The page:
Could cows hold the secret to the plastic pollution problem?
Well, researchers have found that microbes inside a cow stomach can break down certain types of plastic.
Many plastic products are made from polyesters which are used in soft drink bottles and synthetic fabrics. These can take hundreds of years to break down.
Cows are herbivores, which mean they eat plants and in their diet they eat something called cutin – a natural polyester made by plants to protect the walls of the plant cells.
Bacteria in the cow’s stomach make enzymes that break apart the chemical bonds in this cutin polyester.
Scientists in Austria found that this can break apart the bonds in synthetic polyesters too.
The researchers took liquid from the cow’s stomach and tested whether it could break down plastic.
The results found the plastic could be broken down by the micro-organisms from the cow’s stomach.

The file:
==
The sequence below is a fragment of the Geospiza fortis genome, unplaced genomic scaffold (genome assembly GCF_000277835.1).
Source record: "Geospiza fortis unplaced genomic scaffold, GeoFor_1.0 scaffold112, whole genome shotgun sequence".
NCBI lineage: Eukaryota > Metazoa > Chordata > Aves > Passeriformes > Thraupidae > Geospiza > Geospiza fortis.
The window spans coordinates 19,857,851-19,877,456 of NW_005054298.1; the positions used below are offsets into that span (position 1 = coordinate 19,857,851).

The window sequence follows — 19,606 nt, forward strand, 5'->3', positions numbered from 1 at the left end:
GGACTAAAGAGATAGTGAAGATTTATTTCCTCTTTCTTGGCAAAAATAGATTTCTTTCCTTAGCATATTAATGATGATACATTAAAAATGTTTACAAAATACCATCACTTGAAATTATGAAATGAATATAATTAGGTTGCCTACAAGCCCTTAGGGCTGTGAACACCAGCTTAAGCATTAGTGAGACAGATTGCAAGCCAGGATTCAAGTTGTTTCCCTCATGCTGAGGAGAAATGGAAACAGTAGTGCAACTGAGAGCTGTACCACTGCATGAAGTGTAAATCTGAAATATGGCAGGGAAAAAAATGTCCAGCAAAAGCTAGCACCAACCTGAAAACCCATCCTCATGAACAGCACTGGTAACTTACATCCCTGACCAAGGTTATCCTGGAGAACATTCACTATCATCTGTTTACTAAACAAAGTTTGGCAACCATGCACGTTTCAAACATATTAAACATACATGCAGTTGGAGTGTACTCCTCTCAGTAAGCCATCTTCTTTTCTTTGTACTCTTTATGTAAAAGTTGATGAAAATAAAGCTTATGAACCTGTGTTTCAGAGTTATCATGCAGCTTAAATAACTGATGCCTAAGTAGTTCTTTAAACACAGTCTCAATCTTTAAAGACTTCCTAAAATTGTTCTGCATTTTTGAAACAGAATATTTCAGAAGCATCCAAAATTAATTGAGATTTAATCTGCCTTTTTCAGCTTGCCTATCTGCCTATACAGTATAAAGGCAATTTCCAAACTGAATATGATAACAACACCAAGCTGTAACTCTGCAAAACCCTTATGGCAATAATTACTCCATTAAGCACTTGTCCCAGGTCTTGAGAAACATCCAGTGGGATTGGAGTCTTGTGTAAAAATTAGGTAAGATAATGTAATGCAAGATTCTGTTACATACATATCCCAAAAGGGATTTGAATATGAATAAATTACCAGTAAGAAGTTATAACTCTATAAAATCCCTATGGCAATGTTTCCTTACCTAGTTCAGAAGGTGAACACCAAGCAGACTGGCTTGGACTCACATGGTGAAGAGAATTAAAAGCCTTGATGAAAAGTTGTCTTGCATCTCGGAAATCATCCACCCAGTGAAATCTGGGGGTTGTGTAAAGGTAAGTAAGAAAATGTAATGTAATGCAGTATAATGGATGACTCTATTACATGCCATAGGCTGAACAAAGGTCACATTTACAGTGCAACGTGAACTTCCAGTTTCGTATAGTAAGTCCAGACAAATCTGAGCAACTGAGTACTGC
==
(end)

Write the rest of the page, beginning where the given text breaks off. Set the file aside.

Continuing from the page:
It is now hoped that scientists can genetically create the bacteria, rather than take it from a cow’s stomach, which could then be used in recycling centres to help break down plastics on a bigger scale.
It isn’t the first time scientists have found out that bacteria can be used to break down plastic.
Last year, researchers attached two enzymes together to create a super-enzyme which can convert plastic back to its original material in just a few days.
This is much quicker than the natural way plastic breaks down which can take hundred of years.